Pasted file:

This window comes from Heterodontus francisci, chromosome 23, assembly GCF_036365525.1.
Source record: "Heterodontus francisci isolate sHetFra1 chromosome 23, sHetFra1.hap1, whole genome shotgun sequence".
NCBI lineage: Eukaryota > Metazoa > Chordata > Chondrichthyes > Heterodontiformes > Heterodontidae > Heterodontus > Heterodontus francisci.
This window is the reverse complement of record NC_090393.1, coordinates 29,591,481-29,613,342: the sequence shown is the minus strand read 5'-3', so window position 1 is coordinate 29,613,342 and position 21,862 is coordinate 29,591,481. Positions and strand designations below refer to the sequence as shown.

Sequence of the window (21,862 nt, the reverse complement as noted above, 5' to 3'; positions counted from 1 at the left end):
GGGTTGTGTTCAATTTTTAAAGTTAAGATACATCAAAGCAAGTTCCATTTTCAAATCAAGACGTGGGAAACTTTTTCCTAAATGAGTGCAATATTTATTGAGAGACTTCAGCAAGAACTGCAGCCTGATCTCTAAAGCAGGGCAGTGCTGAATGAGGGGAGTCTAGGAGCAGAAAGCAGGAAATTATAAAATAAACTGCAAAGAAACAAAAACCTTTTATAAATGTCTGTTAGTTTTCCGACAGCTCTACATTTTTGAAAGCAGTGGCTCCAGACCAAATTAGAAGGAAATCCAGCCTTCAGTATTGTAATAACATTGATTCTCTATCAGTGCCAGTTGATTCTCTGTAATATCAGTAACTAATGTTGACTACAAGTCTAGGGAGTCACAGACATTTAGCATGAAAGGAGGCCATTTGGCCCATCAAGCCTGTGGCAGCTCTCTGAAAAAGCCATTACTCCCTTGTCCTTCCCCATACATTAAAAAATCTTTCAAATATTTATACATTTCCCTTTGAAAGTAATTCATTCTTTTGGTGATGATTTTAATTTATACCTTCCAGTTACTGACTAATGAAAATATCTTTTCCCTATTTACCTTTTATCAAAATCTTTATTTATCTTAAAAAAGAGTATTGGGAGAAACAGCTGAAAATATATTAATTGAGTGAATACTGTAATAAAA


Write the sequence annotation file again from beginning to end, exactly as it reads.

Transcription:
This window comes from Heterodontus francisci, chromosome 23, assembly GCF_036365525.1.
Source record: "Heterodontus francisci isolate sHetFra1 chromosome 23, sHetFra1.hap1, whole genome shotgun sequence".
NCBI lineage: Eukaryota > Metazoa > Chordata > Chondrichthyes > Heterodontiformes > Heterodontidae > Heterodontus > Heterodontus francisci.
This window is the reverse complement of record NC_090393.1, coordinates 29,591,481-29,613,342: the sequence shown is the minus strand read 5'-3', so window position 1 is coordinate 29,613,342 and position 21,862 is coordinate 29,591,481. Positions and strand designations below refer to the sequence as shown.

Sequence of the window (21,862 nt, the reverse complement as noted above, 5' to 3'; positions counted from 1 at the left end):
GGGTTGTGTTCAATTTTTAAAGTTAAGATACATCAAAGCAAGTTCCATTTTCAAATCAAGACGTGGGAAACTTTTTCCTAAATGAGTGCAATATTTATTGAGAGACTTCAGCAAGAACTGCAGCCTGATCTCTAAAGCAGGGCAGTGCTGAATGAGGGGAGTCTAGGAGCAGAAAGCAGGAAATTATAAAATAAACTGCAAAGAAACAAAAACCTTTTATAAATGTCTGTTAGTTTTCCGACAGCTCTACATTTTTGAAAGCAGTGGCTCCAGACCAAATTAGAAGGAAATCCAGCCTTCAGTATTGTAATAACATTGATTCTCTATCAGTGCCAGTTGATTCTCTGTAATATCAGTAACTAATGTTGACTACAAGTCTAGGGAGTCACAGACATTTAGCATGAAAGGAGGCCATTTGGCCCATCAAGCCTGTGGCAGCTCTCTGAAAAAGCCATTACTCCCTTGTCCTTCCCCATACATTAAAAAATCTTTCAAATATTTATACATTTCCCTTTGAAAGTAATTCATTCTTTTGGTGATGATTTTAATTTATACCTTCCAGTTACTGACTAATGAAAATATCTTTTCCCTATTTACCTTTTATCAAAATCTTTATTTATCTTAAAAAAGAGTATTGGGAGAAACAGCTGAAAATATATTAATTGAGTGAATACTGTAATAAAA